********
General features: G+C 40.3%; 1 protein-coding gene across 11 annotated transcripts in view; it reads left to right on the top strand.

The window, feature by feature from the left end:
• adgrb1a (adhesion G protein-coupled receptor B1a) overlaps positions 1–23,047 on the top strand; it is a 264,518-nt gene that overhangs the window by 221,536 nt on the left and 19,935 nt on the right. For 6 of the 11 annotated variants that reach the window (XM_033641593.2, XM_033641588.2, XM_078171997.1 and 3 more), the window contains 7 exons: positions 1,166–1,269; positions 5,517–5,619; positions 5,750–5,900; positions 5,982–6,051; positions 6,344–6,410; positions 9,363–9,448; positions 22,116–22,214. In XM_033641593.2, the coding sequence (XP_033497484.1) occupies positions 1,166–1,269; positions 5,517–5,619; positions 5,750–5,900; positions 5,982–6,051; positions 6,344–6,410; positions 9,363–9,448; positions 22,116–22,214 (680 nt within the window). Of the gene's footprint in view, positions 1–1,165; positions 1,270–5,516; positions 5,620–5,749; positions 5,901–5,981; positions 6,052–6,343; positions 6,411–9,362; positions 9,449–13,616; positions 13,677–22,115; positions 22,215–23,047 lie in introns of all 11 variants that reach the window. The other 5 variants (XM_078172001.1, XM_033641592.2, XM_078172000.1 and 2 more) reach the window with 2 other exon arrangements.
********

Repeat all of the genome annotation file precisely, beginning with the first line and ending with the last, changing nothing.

General features: G+C 40.3%; 1 protein-coding gene across 11 annotated transcripts in view; it reads left to right on the top strand.

The window, feature by feature from the left end:
• adgrb1a (adhesion G protein-coupled receptor B1a) overlaps positions 1–23,047 on the top strand; it is a 264,518-nt gene that overhangs the window by 221,536 nt on the left and 19,935 nt on the right. For 6 of the 11 annotated variants that reach the window (XM_033641593.2, XM_033641588.2, XM_078171997.1 and 3 more), the window contains 7 exons: positions 1,166–1,269; positions 5,517–5,619; positions 5,750–5,900; positions 5,982–6,051; positions 6,344–6,410; positions 9,363–9,448; positions 22,116–22,214. In XM_033641593.2, the coding sequence (XP_033497484.1) occupies positions 1,166–1,269; positions 5,517–5,619; positions 5,750–5,900; positions 5,982–6,051; positions 6,344–6,410; positions 9,363–9,448; positions 22,116–22,214 (680 nt within the window). Of the gene's footprint in view, positions 1–1,165; positions 1,270–5,516; positions 5,620–5,749; positions 5,901–5,981; positions 6,052–6,343; positions 6,411–9,362; positions 9,449–13,616; positions 13,677–22,115; positions 22,215–23,047 lie in introns of all 11 variants that reach the window. The other 5 variants (XM_078172001.1, XM_033641592.2, XM_078172000.1 and 2 more) reach the window with 2 other exon arrangements.